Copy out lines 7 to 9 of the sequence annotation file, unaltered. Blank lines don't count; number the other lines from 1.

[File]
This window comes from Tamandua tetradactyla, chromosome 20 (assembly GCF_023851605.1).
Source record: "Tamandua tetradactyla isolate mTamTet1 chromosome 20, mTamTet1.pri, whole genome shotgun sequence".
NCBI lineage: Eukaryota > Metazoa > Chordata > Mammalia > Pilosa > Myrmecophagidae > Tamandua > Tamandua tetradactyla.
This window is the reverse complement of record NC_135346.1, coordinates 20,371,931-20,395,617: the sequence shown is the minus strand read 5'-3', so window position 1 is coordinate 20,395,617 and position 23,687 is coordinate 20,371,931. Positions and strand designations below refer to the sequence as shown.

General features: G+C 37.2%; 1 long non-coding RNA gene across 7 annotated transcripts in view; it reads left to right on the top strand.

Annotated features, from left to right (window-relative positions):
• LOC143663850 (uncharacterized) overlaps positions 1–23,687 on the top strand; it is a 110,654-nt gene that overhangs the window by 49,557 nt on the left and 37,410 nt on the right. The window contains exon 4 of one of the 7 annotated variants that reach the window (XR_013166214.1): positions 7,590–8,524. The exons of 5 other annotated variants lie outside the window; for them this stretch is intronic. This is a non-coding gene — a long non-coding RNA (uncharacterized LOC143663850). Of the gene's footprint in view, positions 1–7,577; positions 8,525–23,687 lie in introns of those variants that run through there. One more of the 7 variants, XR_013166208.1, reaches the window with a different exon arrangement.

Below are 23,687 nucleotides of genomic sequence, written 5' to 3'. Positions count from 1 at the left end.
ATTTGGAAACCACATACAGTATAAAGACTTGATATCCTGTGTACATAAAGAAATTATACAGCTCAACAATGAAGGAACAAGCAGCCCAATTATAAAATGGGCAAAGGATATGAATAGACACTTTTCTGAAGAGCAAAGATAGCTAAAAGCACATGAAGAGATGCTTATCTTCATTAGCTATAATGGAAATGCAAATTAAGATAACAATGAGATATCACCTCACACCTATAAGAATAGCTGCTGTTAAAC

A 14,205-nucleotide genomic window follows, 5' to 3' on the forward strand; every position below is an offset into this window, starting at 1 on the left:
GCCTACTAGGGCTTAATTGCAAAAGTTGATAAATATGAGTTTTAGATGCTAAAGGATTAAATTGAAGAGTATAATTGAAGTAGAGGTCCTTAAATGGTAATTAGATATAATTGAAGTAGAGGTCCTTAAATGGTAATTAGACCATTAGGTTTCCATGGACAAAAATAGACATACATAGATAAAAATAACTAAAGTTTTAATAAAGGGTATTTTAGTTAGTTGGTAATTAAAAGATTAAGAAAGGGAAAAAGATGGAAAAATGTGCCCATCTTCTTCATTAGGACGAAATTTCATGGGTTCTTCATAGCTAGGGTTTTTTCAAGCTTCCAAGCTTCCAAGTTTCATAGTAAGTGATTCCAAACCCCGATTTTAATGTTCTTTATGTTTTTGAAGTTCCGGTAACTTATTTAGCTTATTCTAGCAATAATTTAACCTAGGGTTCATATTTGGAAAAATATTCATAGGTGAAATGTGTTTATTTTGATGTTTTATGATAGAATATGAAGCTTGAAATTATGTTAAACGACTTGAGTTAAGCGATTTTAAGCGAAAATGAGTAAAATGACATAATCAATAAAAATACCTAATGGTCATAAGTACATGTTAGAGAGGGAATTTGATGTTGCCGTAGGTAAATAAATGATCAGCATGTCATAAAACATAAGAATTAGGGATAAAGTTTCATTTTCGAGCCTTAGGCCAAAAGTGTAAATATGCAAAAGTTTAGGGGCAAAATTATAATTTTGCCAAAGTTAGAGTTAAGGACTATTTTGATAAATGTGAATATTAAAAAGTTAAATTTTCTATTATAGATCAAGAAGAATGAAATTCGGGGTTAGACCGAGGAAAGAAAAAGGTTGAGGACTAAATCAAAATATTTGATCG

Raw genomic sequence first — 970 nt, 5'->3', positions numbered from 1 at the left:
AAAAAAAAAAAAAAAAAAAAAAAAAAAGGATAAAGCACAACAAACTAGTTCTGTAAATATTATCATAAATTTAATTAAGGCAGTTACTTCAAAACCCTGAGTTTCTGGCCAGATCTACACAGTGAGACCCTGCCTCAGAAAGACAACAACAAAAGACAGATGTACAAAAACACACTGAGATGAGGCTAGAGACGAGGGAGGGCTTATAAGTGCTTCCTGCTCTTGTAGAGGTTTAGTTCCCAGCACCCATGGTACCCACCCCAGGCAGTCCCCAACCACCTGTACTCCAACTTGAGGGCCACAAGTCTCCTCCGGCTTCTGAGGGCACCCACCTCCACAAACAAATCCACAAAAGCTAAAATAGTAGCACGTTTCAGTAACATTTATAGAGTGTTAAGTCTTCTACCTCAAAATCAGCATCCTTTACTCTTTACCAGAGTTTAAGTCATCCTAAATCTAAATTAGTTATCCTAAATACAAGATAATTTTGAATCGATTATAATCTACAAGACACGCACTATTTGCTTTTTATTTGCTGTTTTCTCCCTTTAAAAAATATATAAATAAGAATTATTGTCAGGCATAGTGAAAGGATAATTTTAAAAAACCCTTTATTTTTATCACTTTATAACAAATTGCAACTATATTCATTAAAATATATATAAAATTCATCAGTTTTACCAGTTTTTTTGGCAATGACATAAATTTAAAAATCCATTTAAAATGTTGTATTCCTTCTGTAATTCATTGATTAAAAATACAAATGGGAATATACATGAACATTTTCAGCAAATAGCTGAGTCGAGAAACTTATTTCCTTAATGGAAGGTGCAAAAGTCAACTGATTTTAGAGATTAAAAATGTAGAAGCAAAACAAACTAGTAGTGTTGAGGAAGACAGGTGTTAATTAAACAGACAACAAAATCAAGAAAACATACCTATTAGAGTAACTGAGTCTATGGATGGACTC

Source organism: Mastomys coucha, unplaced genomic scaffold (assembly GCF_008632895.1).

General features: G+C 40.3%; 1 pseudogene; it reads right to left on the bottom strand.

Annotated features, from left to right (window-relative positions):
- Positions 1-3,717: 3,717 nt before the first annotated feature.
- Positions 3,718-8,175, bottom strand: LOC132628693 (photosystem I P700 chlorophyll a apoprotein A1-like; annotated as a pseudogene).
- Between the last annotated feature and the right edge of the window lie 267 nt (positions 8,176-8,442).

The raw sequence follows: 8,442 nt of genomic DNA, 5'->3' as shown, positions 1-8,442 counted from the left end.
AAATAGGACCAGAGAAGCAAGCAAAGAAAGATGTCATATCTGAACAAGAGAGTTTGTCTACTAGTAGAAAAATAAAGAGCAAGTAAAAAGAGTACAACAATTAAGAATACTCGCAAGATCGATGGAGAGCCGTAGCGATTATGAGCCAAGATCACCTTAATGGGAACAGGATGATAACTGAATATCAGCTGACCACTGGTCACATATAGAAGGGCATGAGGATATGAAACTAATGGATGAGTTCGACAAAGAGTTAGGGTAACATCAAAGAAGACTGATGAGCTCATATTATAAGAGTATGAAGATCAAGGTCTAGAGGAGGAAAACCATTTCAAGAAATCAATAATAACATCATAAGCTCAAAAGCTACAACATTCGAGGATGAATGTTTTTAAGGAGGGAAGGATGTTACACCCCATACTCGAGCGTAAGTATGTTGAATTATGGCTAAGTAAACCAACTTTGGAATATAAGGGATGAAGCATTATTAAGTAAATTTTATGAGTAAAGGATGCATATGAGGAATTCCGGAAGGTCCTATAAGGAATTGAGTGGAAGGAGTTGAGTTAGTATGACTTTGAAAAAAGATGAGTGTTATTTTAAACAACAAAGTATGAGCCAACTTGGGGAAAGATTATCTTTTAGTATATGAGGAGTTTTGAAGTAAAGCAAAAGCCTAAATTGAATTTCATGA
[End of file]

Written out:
• LOC143663850 (uncharacterized) overlaps positions 1–23,687 on the top strand; it is a 110,654-nt gene that overhangs the window by 49,557 nt on the left and 37,410 nt on the right. The window contains exon 4 of one of the 7 annotated variants that reach the window (XR_013166214.1): positions 7,590–8,524. The exons of 5 other annotated variants lie outside the window; for them this stretch is intronic. This is a non-coding gene — a long non-coding RNA (uncharacterized LOC143663850). Of the gene's footprint in view, positions 1–7,577; positions 8,525–23,687 lie in introns of those variants that run through there. One more of the 7 variants, XR_013166208.1, reaches the window with a different exon arrangement.

Below are 23,687 nucleotides of genomic sequence, written 5' to 3'. Positions count from 1 at the left end.
ATTTGGAAACCACATACAGTATAAAGACTTGATATCCTGTGTACATAAAGAAATTATACAGCTCAACAATGAAGGAACAAGCAGCCCAATTATAAAATGGGCAAAGGATATGAATAGACACTTTTCTGAAGAGCAAAGATAGCTAAAAGCACATGAAGAGATGCTTATCTTCATTAGCTATAATGGAAATGCAAATTAAGATAACAATGAGATATCACCTCACACCTATAAGAATAGCTGCTGTTAAAC